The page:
The new contract raises the salary floor to $60,000 this year and to $63,000 in March 2023. In addition, all workers will get a $3,000 raise.

The contract also includes strong Diversity, Equity and Inclusion language, which will help ensure that staff reflects the world they live in and that the company invests in journalists from underrepresented groups. It also bans the use of nondisclosure agreements in cases of sexual harassment or discrimination.

Workers mobilized throughout the contract campaign. They sang Contract Carols during the holidays, organized a No Contract-aversy Party, held lunchtime rallies, sent letters to management and “reply all” emails to the newsroom, and organized questions for company Town Hall meetings.

“Everything we won is a testament to the solidarity of our newsroom,” said Jennifer Schiavone, the unit secretary who is a copy editor on the print side.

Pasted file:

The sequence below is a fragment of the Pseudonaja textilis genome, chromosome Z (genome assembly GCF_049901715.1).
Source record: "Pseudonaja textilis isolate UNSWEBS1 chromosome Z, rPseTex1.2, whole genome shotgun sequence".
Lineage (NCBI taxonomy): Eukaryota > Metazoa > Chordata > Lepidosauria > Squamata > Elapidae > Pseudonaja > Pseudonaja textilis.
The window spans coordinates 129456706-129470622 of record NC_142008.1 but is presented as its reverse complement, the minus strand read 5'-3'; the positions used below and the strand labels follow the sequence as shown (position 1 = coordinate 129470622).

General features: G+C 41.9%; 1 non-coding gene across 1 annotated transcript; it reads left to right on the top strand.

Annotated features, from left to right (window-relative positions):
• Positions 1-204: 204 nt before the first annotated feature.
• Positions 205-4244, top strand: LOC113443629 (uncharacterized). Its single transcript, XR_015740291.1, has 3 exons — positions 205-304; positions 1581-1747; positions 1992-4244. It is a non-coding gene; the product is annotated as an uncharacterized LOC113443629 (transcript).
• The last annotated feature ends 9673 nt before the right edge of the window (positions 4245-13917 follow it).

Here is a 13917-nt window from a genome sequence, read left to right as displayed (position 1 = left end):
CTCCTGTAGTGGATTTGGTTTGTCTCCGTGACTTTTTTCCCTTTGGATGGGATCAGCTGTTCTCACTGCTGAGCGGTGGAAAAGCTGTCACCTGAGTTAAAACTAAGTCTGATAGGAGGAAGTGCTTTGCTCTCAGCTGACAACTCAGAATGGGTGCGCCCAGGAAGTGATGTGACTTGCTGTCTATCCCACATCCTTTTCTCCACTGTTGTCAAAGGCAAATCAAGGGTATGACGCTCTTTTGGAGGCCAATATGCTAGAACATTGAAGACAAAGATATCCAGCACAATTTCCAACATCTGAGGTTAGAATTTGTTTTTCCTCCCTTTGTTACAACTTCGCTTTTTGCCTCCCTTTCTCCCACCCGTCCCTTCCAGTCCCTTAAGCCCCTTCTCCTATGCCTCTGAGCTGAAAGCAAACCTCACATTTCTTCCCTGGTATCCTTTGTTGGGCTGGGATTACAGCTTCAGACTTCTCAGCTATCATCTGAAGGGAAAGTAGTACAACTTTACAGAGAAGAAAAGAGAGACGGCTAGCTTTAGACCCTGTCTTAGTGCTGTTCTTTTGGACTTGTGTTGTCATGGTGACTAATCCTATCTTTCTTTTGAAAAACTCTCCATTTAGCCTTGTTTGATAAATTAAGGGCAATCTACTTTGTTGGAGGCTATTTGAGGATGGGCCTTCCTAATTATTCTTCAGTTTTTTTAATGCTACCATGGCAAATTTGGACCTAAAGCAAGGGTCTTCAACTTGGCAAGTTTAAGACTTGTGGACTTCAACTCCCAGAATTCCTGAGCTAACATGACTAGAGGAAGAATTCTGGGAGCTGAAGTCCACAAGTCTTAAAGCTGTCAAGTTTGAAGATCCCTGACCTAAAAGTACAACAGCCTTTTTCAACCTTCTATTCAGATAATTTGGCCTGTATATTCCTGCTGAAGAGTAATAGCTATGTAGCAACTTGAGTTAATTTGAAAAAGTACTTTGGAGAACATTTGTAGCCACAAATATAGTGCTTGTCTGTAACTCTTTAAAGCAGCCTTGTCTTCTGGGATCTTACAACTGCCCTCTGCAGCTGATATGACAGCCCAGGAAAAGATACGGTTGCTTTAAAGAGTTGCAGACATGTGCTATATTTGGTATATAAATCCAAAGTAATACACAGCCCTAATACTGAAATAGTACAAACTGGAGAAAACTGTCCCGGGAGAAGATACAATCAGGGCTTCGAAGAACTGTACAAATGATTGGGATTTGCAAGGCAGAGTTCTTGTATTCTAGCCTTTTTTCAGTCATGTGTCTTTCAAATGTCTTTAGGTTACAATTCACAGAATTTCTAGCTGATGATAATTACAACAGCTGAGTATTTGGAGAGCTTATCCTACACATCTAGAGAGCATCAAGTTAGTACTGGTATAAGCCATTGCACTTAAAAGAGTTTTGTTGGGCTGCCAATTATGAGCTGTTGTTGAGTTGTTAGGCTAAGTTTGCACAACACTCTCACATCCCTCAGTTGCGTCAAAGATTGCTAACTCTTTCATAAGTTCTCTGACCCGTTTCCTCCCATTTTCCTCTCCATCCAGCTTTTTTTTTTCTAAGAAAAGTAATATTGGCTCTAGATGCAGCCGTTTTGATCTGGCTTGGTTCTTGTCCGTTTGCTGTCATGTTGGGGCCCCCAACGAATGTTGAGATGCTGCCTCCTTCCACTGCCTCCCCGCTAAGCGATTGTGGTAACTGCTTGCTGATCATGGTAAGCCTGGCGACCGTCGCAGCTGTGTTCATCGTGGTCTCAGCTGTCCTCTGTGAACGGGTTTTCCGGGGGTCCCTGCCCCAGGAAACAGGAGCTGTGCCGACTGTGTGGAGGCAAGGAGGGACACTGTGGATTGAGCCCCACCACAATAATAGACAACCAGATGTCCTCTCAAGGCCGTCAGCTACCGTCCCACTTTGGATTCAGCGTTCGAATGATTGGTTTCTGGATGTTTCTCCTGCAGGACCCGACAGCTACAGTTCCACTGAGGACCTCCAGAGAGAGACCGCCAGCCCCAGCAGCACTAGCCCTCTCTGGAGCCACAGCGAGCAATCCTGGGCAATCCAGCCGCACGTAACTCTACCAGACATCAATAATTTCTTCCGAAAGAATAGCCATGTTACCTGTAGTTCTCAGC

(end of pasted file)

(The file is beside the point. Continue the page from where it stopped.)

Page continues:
TIME Union members gathered for lunch in July to talk about their fight for a contract that will protect all newsroom employees.

Members of IAPE Local 1096, which represents workers at the Wall Street Journal and other Dow Jones properties, reached a tentative agreement on a new one-year contract last week.

Highlights include a 4% raise retroactive to July 1 (with a minimum of $40 per week), 1% lump-sum payment (with a minimum of $1,000), and a 0.5% raise effective Jan. 1, 2023. Healthcare costs for employees will be frozen through 2023. The total compensation for lower-paid members will increase by up to 11.5%.

“The pay increases won’t fully offset the effects of inflation for all employees covered by the IAPE contract,” local negotiators pointed out. They also fall short of union proposals that were drafted in response to members’ contribution to the company’s recent stellar financial results. But the compensation agreement will provide a greater benefit for lower-wage earners. “That’s important to us,” they said.

Other key points: physical fitness reimbursement increase to $700 per year, agreement to make contract language gender neutral and the inclusion of Juneteenth and Truth and Reconciliation Day holidays for employees in the United States and Canada, respectively.